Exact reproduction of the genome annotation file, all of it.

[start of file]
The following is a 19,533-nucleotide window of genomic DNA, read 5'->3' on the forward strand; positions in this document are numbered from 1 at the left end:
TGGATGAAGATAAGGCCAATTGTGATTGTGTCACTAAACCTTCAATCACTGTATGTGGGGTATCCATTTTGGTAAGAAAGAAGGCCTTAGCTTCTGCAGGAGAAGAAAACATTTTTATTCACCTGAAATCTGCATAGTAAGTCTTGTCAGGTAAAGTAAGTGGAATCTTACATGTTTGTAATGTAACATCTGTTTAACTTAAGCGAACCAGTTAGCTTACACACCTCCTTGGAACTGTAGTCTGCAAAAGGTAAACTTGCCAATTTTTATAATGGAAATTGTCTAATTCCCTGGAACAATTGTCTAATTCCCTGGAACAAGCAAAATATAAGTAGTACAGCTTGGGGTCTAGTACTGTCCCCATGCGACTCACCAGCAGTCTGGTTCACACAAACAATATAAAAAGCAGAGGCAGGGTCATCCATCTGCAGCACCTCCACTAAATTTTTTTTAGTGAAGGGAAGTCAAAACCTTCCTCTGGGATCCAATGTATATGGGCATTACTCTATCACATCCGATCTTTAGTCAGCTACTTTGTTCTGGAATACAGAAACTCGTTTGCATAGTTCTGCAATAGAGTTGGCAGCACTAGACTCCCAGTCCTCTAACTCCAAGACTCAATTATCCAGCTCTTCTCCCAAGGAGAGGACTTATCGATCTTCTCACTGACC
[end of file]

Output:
The following is a 19,533-nucleotide window of genomic DNA, read 5'->3' on the forward strand; positions in this document are numbered from 1 at the left end:
TGGATGAAGATAAGGCCAATTGTGATTGTGTCACTAAACCTTCAATCACTGTATGTGGGGTATCCATTTTGGTAAGAAAGAAGGCCTTAGCTTCTGCAGGAGAAGAAAACATTTTTATTCACCTGAAATCTGCATAGTAAGTCTTGTCAGGTAAAGTAAGTGGAATCTTACATGTTTGTAATGTAACATCTGTTTAACTTAAGCGAACCAGTTAGCTTACACACCTCCTTGGAACTGTAGTCTGCAAAAGGTAAACTTGCCAATTTTTATAATGGAAATTGTCTAATTCCCTGGAACAATTGTCTAATTCCCTGGAACAAGCAAAATATAAGTAGTACAGCTTGGGGTCTAGTACTGTCCCCATGCGACTCACCAGCAGTCTGGTTCACACAAACAATATAAAAAGCAGAGGCAGGGTCATCCATCTGCAGCACCTCCACTAAATTTTTTTTAGTGAAGGGAAGTCAAAACCTTCCTCTGGGATCCAATGTATATGGGCATTACTCTATCACATCCGATCTTTAGTCAGCTACTTTGTTCTGGAATACAGAAACTCGTTTGCATAGTTCTGCAATAGAGTTGGCAGCACTAGACTCCCAGTCCTCTAACTCCAAGACTCAATTATCCAGCTCTTCTCCCAAGGAGAGGACTTATCGATCTTCTCACTGACC